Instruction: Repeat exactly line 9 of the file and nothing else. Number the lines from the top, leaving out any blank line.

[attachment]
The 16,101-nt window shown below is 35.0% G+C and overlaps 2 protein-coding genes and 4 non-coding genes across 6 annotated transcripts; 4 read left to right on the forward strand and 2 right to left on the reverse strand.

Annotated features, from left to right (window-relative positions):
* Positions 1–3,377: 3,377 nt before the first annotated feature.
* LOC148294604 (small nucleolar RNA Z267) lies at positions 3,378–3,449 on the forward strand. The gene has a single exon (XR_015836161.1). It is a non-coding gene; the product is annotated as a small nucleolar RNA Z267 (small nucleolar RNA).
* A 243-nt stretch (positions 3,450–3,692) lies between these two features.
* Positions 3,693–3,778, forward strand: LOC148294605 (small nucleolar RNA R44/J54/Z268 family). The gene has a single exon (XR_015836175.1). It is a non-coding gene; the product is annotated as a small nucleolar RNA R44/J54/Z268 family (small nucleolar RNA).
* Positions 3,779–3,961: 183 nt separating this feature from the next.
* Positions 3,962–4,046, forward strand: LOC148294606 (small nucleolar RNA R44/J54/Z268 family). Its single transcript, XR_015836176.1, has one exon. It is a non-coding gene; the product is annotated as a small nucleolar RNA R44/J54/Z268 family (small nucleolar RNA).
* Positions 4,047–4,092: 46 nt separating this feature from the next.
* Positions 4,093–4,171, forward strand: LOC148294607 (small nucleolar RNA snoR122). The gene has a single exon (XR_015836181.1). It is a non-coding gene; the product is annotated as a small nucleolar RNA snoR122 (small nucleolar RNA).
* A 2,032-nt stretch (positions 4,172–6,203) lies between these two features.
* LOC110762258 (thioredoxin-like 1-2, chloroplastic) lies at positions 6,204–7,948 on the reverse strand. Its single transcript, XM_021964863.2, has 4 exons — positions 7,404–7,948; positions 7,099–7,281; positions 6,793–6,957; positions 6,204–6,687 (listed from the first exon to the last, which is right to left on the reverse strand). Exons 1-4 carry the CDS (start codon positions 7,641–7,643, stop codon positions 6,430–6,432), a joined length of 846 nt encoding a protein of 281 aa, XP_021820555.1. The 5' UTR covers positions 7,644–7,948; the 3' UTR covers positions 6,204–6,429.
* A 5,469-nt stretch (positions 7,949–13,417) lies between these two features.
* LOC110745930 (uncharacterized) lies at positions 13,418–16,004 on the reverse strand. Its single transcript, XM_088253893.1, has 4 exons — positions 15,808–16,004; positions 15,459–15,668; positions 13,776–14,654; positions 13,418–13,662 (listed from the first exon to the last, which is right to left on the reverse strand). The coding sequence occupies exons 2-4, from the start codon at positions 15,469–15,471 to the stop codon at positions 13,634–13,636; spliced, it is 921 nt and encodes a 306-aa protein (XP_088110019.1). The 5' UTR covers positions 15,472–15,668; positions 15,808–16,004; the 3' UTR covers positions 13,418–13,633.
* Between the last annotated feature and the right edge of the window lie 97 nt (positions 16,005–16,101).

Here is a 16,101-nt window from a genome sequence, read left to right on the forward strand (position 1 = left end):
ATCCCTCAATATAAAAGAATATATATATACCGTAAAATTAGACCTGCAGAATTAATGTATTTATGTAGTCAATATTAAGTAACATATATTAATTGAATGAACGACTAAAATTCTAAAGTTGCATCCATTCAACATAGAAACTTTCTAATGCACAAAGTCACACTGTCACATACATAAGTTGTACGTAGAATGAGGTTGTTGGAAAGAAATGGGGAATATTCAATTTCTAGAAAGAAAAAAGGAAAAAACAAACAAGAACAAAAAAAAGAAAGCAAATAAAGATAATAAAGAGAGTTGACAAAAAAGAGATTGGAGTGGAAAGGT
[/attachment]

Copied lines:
* Positions 4,047–4,092: 46 nt separating this feature from the next.